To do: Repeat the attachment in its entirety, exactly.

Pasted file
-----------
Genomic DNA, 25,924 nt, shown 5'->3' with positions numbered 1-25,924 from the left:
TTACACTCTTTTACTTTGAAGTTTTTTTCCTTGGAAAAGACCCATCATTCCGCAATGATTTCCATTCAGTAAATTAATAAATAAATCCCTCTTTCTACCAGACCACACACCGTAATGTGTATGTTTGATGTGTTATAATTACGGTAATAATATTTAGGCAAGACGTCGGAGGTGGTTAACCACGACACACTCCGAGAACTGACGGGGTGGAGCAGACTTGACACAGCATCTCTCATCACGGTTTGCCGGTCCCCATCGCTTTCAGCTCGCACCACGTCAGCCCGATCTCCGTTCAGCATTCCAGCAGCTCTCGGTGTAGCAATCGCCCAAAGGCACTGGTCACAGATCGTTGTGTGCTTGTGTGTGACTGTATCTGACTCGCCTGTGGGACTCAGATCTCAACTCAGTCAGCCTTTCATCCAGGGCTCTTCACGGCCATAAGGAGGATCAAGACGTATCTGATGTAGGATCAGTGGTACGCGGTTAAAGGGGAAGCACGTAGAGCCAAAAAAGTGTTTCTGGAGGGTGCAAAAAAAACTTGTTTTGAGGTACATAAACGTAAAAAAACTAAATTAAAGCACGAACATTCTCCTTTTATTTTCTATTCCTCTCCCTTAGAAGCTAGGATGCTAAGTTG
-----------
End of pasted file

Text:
Genomic DNA, 25,924 nt, shown 5'->3' with positions numbered 1-25,924 from the left:
TTACACTCTTTTACTTTGAAGTTTTTTTCCTTGGAAAAGACCCATCATTCCGCAATGATTTCCATTCAGTAAATTAATAAATAAATCCCTCTTTCTACCAGACCACACACCGTAATGTGTATGTTTGATGTGTTATAATTACGGTAATAATATTTAGGCAAGACGTCGGAGGTGGTTAACCACGACACACTCCGAGAACTGACGGGGTGGAGCAGACTTGACACAGCATCTCTCATCACGGTTTGCCGGTCCCCATCGCTTTCAGCTCGCACCACGTCAGCCCGATCTCCGTTCAGCATTCCAGCAGCTCTCGGTGTAGCAATCGCCCAAAGGCACTGGTCACAGATCGTTGTGTGCTTGTGTGTGACTGTATCTGACTCGCCTGTGGGACTCAGATCTCAACTCAGTCAGCCTTTCATCCAGGGCTCTTCACGGCCATAAGGAGGATCAAGACGTATCTGATGTAGGATCAGTGGTACGCGGTTAAAGGGGAAGCACGTAGAGCCAAAAAAGTGTTTCTGGAGGGTGCAAAAAAAACTTGTTTTGAGGTACATAAACGTAAAAAAACTAAATTAAAGCACGAACATTCTCCTTTTATTTTCTATTCCTCTCCCTTAGAAGCTAGGATGCTAAGTTG